The convergence of computation and the web

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The convergence of computation and the web

Postby MrAnthrope » Fri Oct 03, 2014 10:13 pm

I started to get into computer programming in the mid-2000's when I wiped Windows XP off of my hard drive, and replaced in with Linux. In time, I have been able to develop fairly deep personal relationships with the microprocessors that I've owned.

It wasn't until 2011, however, when I finally decided to bite the bullet and try to get a handle on the web paradigm. What I mean is that I was interested in pushing the boundaries of what kinds of computing experiences are possible in our browsers. So, I started to dive deep into JavaScript and all of the in-browser APIs... particularly, those of Chrome.

After screwing around with web programming for a year, I set my mind to creating the "mother of all web sites" in mid-2012 by basically putting an entire operating system into a web browser. I started out doing all of the GUI-related stuff, such as window and icon handling. Over time, however, my interests morphed into seeing just how far I could push the theoretical "operating system envelope", so I began work on a serious text editor (like vim), and finally, a command line interface.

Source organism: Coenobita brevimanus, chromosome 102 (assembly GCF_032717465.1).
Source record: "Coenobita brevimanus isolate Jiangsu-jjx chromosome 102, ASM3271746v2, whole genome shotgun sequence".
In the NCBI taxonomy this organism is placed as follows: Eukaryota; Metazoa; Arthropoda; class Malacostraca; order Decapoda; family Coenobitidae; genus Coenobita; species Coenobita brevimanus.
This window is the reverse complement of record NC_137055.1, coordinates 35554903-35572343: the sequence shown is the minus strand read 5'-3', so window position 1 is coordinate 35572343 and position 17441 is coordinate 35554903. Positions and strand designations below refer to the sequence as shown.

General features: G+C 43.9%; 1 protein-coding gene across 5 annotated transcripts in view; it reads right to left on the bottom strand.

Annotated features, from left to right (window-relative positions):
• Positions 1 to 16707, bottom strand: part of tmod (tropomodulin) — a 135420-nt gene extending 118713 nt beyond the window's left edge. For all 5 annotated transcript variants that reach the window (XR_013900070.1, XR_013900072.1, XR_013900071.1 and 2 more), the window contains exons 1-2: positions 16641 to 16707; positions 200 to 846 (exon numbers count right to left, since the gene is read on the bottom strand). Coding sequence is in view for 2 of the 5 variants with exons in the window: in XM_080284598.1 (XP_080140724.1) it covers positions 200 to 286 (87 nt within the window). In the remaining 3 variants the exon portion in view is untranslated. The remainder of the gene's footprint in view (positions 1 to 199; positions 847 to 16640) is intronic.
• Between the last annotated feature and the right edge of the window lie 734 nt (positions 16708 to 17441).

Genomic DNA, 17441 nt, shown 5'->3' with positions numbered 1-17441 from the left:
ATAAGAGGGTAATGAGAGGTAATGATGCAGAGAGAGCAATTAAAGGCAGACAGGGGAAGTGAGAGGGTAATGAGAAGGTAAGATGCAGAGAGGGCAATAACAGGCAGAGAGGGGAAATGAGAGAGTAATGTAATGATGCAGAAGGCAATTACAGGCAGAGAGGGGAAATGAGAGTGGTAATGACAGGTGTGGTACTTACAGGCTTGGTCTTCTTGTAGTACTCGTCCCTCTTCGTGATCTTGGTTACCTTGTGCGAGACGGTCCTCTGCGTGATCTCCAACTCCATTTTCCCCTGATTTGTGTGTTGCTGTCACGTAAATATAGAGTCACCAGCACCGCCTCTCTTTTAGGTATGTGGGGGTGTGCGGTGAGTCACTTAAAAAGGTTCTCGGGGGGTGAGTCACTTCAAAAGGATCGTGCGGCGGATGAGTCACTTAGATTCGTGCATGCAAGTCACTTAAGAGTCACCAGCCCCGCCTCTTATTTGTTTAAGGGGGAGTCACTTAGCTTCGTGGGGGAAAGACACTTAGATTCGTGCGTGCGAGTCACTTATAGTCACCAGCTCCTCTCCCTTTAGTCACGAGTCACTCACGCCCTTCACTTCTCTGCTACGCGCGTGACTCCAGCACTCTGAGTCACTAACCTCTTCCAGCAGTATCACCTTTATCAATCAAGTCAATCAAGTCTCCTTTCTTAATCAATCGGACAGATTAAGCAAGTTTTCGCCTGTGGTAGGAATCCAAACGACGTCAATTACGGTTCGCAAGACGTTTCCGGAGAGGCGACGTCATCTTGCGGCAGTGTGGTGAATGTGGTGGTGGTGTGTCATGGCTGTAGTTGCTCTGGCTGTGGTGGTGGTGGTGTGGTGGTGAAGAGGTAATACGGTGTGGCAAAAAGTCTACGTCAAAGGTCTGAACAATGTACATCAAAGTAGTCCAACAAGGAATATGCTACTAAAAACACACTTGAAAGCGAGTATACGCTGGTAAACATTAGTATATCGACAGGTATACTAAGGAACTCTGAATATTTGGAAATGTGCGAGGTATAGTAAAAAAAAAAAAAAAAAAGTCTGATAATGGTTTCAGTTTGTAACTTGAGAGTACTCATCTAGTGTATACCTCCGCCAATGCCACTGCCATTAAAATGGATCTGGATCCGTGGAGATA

If you've ever had any experience with the Linux/Unix CLI, you are probably aware that it is an actual programming language, complete with variables, loops and branches. So, in the last few months, I finally put my nose to the grindstone and basically hammered out a clone of the UNIX shell.

But the difference between this operating system and all others (in the mainstream, at least) is simply that this one is fundamentally distributed. There is a file system that allows you to mount different kinds of directories. One of these kinds is meant to be shared by everyone, which is the thing that gives the system its distributed character.

If you have Chrome (or Opera), you can check it out at http://www.urdesk.net

When users first log on to it, they are supposed be a little bewildered about what they are supposed to do... but then a little "present" is thrown out there. When you "unwrap" it, all hell starts to break loose... Just check it out, you'll see what I mean.

The philosophical implications of this thing are huge. I would be so bold as to call this a necessary first step towards general purpose Artificial Intelligence. A funny story is that my first experience with Linux happened at the same time as my first experience with other philosophy types on ILP. I remember back in the day when Dunamis and detrop were stalking this place like hyenas. When all of that craziness was happening, I was making my first tentative steps into the bowels of the Linux system.
MrAnthrope
 
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